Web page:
Universe Guide

ZZ Cassiopeiae

ZZ Cassiopeiae Facts

ZZ Cassiopeiae's Alternative Names

HIP2644 is the reference name for the star in the Hipparcos Star Catalogue.

ZZ Cassiopeiae has alternative name(s) :- ZZ Cas, ZZ Cas.

More details on objects' alternative names can be found at Star Names .

Location of ZZ Cassiopeiae

The location of the variable star in the night sky is determined by the Right Ascension (R.A.) and Declination (Dec.), these are equivalent to the Longitude and Latitude on the Earth. The Right Ascension is how far expressed in time (hh:mm:ss) the star is along the celestial equator. If the R.A. is positive then its eastwards. The Declination is how far north or south the object is compared to the celestial equator and is expressed in degrees. For ZZ Cassiopeiae, the location is 00h 33m 30.39 and +62° 30` 40.2 .

Radial Velocity and Proper Motion of ZZ Cassiopeiae

Proper Motion

All stars like planets orbit round a central spot, in the case of planets, its the central star such as the Sun. In the case of a star, its the galactic centre. The constellations that we see today will be different than they were 50,000 years ago or 50,000 years from now. Proper Motion details the movements of these stars and are measured in milliarcseconds. The star is moving -0.91 ± 1.38 milliarcseconds/year towards the north and -3.28 ± 2.01 milliarcseconds/year east if we saw them in the horizon.

Radial Velocity

The Radial Velocity, that is the speed at which the star is moving away/towards the Sun is -45.00 km/s with an error of about 10.00 km/s . When the value is negative then the star and the Sun are getting closer to one another, likewise, a positive number means that two stars are moving away. Its nothing to fear as the stars are so far apart, they won't collide in our life-time, if ever.

Physical Properties (Colour, Temperature) of ZZ Cassiopeiae

ZZ Cassiopeiae Colour and Temperature

ZZ Cassiopeiae has a spectral type of B3. This means the star is a blue variable star. The star has a B-V Colour Index of 0.4 which means the star's temperature is about 6,398 Kelvin. The temperature was calculated using information from Morgans @ Uni.edu at being .

ZZ Cassiopeiae Radius

Radius has been calculated as being 1.31 times bigger than the Sun. The Sun's radius is 695,800km, therefore the star's radius is an estimated 914,664.77.km. If you need the diameter of the star, you just need to multiple the radius by 2. However with the 2007 release of updated Hipparcos files, the radius is now calculated at being round 1.81. The figure is derived at by using the formula from SDSS and has been known to produce widely incorrect figures.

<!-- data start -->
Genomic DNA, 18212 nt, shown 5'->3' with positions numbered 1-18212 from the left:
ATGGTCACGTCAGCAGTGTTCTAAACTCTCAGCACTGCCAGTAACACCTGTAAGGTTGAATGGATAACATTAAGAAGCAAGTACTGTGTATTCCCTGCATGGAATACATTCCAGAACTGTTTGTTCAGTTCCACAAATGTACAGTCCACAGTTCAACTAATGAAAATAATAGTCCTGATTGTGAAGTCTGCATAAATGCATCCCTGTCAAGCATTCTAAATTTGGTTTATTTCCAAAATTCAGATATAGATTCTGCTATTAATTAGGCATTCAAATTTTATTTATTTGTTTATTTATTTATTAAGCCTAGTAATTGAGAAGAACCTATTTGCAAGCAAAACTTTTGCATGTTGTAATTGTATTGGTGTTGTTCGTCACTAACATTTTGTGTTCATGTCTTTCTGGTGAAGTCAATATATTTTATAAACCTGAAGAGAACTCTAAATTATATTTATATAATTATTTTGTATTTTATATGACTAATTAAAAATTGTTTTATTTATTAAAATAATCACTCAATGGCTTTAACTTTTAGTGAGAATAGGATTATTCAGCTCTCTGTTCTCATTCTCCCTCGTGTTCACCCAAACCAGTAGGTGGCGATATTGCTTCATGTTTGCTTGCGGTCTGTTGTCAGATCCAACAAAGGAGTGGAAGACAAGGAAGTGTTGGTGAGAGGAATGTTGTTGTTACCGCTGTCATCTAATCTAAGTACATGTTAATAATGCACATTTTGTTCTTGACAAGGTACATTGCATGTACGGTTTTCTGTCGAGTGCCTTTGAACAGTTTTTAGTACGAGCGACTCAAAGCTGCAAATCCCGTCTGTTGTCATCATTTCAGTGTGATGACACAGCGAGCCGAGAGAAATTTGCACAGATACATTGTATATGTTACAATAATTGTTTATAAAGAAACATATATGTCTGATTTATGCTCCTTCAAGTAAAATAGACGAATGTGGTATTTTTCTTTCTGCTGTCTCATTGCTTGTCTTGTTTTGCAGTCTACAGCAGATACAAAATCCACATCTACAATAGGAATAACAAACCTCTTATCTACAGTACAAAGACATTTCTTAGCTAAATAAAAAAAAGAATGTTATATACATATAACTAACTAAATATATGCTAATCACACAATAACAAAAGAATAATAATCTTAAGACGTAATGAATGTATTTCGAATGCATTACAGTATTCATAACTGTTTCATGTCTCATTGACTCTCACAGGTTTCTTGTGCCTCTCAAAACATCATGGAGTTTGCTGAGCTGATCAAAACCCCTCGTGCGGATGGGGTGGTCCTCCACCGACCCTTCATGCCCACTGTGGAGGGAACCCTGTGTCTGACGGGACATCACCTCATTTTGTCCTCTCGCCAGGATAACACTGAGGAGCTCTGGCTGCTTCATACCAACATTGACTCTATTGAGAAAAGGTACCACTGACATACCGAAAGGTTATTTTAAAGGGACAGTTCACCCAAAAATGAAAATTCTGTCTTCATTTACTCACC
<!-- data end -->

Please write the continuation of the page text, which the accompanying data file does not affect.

ZZ Cassiopeiae Apparent and Absolute Magnitudes

ZZ Cassiopeiae has an apparent magnitude of 11.11 which is how bright we see the star from Earth. Apparent Magnitude is also known as Visual Magnitude. If you used the 1997 Parallax value, you would get an absolute magnitude of 3.81 If you used the 2007 Parallax value, you would get an absolute magnitude of 3.12. Magnitude, whether it be apparent/visual or absolute magnitude is measured by a number, the smaller the number, the brighter the Star is. Our own Sun is the brightest star and therefore has the lowest of all magnitudes, -26.74. A faint star will have a high number.

Distance to ZZ Cassiopeiae

Using the original Hipparcos data that was released in 1997, the parallax to the star was given as 3.47 which gave the calculated distance to ZZ Cassiopeiae as 939.95 light years away from Earth or 288.18 parsecs. If you want that in miles, it is 630,346,100,429.

In 2007, Hipparcos data was revised with a new parallax of 2.52 which put ZZ Cassiopeiae at a distance of 1294.30 light years or 396.83 parsecs. It should not be taken as though the star is moving closer or further away from us. It is purely that the distance was recalculated.